The requirement for a syntaxin1 protein during cellularization is consistent with recent findings in other systems. Membrane fusions may be important for cell divisions in Arabidopsis thalliana
as well, where a distant homologue of syntaxin, KNOLLE, has been implicated in cytokinesis (Lukowitz et al., 1996
). One explanation of the apparent cell lethality of syxL371
is that syntaxin1
is required for cell divisions in many Drosophila
tissues in addition to the syncytial blastoderm. In its absence, these tissues would be unable to form. Thus, membrane addition via vesicle trafficking during cytokinesis may be essential for the formation of new cells (Rothman and Warren, 1994
). The apparent cell lethality may also reflect a requirement of syntaxin1
in constitutive membrane trafficking to the plasma membrane in all cells.
The existence of both neuronal and nonneuronal functions for the syntaxin1
gene was previously indicated by subtle abnormalities of the cuticle, gut, and trachea in zygotic null mutants (Schulze et al., 1995
) and is confirmed by our present study. In synapses, syntaxin acts with a cognate v-SNARE called VAMP or synaptobrevin. Current models of SNARE function require such an interaction to occur in the early embryo as well. Interestingly, however, the embryo and the synapse probably employ two different v-SNAREs to pair with the same syntaxin1 protein. We have previously found a neuron-specific synaptobrevin isoform (n-syb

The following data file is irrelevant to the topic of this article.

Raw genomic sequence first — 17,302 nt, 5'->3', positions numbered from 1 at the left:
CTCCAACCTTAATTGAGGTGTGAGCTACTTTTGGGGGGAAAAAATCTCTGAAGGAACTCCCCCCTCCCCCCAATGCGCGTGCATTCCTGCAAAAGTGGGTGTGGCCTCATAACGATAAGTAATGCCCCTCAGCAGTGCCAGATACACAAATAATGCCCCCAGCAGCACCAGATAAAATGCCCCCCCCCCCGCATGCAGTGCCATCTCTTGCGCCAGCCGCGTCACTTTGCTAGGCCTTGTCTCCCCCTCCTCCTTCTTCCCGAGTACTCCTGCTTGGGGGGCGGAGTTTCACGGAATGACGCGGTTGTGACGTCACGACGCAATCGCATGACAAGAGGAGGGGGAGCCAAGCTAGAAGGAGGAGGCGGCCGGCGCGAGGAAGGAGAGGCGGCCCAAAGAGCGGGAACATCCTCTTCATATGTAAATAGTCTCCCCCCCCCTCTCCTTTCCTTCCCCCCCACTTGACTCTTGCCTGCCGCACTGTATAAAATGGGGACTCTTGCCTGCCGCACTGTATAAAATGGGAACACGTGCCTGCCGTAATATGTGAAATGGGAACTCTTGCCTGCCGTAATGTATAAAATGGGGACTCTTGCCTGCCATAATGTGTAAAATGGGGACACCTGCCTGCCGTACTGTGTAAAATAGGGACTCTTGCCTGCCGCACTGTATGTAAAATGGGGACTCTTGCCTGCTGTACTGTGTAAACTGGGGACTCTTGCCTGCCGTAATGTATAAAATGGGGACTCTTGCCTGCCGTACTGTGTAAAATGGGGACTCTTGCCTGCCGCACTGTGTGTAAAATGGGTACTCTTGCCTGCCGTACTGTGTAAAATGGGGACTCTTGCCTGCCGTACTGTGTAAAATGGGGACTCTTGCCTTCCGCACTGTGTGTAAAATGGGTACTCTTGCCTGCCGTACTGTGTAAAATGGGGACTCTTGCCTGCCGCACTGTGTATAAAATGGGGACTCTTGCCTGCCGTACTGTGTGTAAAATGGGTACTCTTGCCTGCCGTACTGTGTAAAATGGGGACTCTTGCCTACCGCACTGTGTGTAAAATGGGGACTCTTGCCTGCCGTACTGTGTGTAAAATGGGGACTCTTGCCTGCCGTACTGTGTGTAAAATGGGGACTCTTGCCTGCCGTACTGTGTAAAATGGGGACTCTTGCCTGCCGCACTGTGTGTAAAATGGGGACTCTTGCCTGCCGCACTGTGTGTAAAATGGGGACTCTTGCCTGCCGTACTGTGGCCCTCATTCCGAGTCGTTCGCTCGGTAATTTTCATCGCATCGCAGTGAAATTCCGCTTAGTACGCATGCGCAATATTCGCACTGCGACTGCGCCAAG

) (DiAntonio et al., 1993
) that is the likely mediator of synaptic transmission (Sweeney et al., 1995
). We have also shown that a different, widely expressed gene (syb
) (Sudhof et al., 1989
) is present in 0–3-h embryos (Chin et al., 1993
). The use of distinct synaptobrevins may reflect the distinct regulatory control of these different trafficking events. It also indicates that the specificity of vesicle fusion cannot rely entirely on the interaction of syntaxin with synaptobrevin. This lack of specificity becomes particularly problematic if regulated neurosecretion and constitutive trafficking require the same t-SNARE in the same cell, despite the fact that their vesicles must be directed to distinct domains on the cell surface. Other proteins, perhaps in the SNARE complex, may contribute to the specificity or fine-tune it. For instance, syntaxin1 may complex with one SNAP-25 homologue in the early embryo, allowing it to bind with syb, while it complexes with another SNAP-25 in the nerve terminal, allowing it to bind n-syb.